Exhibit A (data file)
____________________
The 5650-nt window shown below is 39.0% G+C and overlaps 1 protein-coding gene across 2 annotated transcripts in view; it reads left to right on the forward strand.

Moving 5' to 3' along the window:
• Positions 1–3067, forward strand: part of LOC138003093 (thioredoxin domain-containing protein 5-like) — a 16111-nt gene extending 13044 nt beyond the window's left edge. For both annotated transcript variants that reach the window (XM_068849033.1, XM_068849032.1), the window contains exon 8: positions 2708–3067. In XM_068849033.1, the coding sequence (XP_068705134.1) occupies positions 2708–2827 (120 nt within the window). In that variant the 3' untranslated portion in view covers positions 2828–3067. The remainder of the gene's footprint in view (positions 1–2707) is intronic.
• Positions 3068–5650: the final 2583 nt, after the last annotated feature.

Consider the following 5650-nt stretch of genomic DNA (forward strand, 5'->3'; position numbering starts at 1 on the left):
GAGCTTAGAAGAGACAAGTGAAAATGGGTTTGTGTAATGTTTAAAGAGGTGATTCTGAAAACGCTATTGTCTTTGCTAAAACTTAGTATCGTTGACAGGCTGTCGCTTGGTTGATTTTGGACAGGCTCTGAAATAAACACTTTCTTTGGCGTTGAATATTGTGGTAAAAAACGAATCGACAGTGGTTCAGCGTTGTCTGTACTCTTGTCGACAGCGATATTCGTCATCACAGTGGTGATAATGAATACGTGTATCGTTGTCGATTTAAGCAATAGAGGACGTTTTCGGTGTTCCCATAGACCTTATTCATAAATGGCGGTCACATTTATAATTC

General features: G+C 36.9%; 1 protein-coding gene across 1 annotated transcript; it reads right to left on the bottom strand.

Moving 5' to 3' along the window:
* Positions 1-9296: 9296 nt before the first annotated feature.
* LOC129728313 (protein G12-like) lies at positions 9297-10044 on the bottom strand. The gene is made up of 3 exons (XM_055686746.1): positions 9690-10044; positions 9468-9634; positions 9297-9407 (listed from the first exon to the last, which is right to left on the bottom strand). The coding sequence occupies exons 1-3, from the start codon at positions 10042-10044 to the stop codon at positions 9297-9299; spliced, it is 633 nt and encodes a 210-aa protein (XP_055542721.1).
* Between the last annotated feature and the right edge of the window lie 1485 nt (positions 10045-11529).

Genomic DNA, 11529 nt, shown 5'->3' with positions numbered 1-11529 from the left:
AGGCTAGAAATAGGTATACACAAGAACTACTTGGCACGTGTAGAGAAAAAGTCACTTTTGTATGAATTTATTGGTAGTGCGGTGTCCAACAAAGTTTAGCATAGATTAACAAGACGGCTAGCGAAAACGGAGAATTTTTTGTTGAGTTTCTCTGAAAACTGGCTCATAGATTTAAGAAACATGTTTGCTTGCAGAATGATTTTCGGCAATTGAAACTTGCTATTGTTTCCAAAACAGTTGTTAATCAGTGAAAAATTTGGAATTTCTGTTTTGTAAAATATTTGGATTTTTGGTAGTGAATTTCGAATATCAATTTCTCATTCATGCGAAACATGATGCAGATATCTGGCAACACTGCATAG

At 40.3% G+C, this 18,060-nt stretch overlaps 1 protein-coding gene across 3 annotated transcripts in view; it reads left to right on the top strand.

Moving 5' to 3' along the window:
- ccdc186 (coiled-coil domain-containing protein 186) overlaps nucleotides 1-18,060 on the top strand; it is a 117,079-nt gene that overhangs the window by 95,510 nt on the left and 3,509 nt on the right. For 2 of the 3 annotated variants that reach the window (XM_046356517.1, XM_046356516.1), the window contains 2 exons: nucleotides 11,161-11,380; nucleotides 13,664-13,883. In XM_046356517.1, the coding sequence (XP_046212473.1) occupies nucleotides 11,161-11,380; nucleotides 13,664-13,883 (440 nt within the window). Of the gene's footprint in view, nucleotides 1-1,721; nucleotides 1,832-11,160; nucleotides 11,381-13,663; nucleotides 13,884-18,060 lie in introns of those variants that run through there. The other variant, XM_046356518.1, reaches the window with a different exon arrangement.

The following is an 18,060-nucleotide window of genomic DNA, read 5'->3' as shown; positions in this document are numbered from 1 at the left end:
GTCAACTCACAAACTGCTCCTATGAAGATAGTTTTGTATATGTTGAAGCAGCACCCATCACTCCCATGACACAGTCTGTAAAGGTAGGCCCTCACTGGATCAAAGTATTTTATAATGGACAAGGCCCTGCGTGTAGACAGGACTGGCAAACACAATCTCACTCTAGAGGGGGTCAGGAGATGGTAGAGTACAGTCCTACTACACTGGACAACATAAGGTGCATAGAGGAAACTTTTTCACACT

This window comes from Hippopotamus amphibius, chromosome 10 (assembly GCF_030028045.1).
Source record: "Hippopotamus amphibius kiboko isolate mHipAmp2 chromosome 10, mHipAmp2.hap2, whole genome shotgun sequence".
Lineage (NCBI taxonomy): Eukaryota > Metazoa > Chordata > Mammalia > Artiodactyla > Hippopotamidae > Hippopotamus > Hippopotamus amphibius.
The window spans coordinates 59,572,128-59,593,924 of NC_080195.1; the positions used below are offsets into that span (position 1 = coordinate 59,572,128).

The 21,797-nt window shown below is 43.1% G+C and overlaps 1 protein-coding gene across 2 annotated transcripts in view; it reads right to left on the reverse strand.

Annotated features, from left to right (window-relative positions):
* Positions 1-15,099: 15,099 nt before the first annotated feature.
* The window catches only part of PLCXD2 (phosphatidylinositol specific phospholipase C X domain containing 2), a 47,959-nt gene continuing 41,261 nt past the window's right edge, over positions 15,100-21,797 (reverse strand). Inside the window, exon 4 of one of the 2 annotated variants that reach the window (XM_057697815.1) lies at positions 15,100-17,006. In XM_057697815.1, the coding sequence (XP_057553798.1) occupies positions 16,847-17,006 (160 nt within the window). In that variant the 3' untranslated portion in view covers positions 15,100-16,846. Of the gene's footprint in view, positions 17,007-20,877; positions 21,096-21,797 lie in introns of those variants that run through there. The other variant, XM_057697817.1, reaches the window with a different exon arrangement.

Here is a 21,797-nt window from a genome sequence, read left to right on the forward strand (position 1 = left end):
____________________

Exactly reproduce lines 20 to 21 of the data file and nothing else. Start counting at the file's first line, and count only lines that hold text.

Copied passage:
Source record: "Hippopotamus amphibius kiboko isolate mHipAmp2 chromosome 10, mHipAmp2.hap2, whole genome shotgun sequence".
Lineage (NCBI taxonomy): Eukaryota > Metazoa > Chordata > Mammalia > Artiodactyla > Hippopotamidae > Hippopotamus > Hippopotamus amphibius.